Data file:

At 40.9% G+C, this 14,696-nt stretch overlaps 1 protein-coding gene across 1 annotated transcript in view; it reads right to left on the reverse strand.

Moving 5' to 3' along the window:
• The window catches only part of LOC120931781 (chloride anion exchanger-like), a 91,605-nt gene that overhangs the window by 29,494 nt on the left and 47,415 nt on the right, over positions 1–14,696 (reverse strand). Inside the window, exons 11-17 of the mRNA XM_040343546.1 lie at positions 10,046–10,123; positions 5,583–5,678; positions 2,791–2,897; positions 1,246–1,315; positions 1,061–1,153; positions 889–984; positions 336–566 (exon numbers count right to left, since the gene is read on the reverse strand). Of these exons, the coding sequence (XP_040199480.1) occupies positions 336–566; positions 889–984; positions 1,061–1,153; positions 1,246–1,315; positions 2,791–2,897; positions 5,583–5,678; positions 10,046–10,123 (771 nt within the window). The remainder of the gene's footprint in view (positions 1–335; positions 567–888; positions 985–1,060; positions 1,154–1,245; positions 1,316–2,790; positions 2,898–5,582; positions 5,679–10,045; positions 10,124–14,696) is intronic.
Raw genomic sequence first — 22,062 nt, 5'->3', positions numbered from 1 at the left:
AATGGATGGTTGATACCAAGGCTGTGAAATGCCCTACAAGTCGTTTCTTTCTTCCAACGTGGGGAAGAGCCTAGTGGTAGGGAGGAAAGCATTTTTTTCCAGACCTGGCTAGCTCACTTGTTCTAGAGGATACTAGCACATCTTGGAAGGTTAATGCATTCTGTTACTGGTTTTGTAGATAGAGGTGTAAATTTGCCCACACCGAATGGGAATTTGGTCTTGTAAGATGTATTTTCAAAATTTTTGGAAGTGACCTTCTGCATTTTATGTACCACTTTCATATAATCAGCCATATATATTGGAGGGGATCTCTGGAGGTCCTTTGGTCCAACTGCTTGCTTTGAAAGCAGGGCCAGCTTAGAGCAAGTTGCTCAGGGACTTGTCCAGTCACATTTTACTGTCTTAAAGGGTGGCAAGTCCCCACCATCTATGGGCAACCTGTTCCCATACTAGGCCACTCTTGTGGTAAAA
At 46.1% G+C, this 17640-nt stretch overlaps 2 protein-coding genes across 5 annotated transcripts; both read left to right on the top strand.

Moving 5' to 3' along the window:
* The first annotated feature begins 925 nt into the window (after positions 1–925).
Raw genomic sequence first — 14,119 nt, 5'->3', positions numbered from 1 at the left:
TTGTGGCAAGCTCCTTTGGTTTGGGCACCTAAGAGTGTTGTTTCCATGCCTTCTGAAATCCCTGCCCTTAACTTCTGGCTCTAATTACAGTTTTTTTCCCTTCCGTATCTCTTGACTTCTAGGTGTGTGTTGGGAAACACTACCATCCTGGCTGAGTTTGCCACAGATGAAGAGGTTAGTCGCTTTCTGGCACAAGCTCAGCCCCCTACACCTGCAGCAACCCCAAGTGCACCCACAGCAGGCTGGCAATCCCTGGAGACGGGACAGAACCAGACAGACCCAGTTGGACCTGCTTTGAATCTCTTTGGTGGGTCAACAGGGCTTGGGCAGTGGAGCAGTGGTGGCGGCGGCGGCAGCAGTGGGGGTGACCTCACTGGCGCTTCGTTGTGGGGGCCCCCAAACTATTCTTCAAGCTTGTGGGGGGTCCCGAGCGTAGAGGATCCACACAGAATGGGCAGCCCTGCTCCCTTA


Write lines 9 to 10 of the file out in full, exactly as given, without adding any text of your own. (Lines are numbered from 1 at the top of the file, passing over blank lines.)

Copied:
Raw genomic sequence first — 14,119 nt, 5'->3', positions numbered from 1 at the left:
TTGTGGCAAGCTCCTTTGGTTTGGGCACCTAAGAGTGTTGTTTCCATGCCTTCTGAAATCCCTGCCCTTAACTTCTGGCTCTAATTACAGTTTTTTTCCCTTCCGTATCTCTTGACTTCTAGGTGTGTGTTGGGAAACACTACCATCCTGGCTGAGTTTGCCACAGATGAAGAGGTTAGTCGCTTTCTGGCACAAGCTCAGCCCCCTACACCTGCAGCAACCCCAAGTGCACCCACAGCAGGCTGGCAATCCCTGGAGACGGGACAGAACCAGACAGACCCAGTTGGACCTGCTTTGAATCTCTTTGGTGGGTCAACAGGGCTTGGGCAGTGGAGCAGTGGTGGCGGCGGCGGCAGCAGTGGGGGTGACCTCACTGGCGCTTCGTTGTGGGGGCCCCCAAACTATTCTTCAAGCTTGTGGGGGGTCCCGAGCGTAGAGGATCCACACAGAATGGGCAGCCCTGCTCCCTTA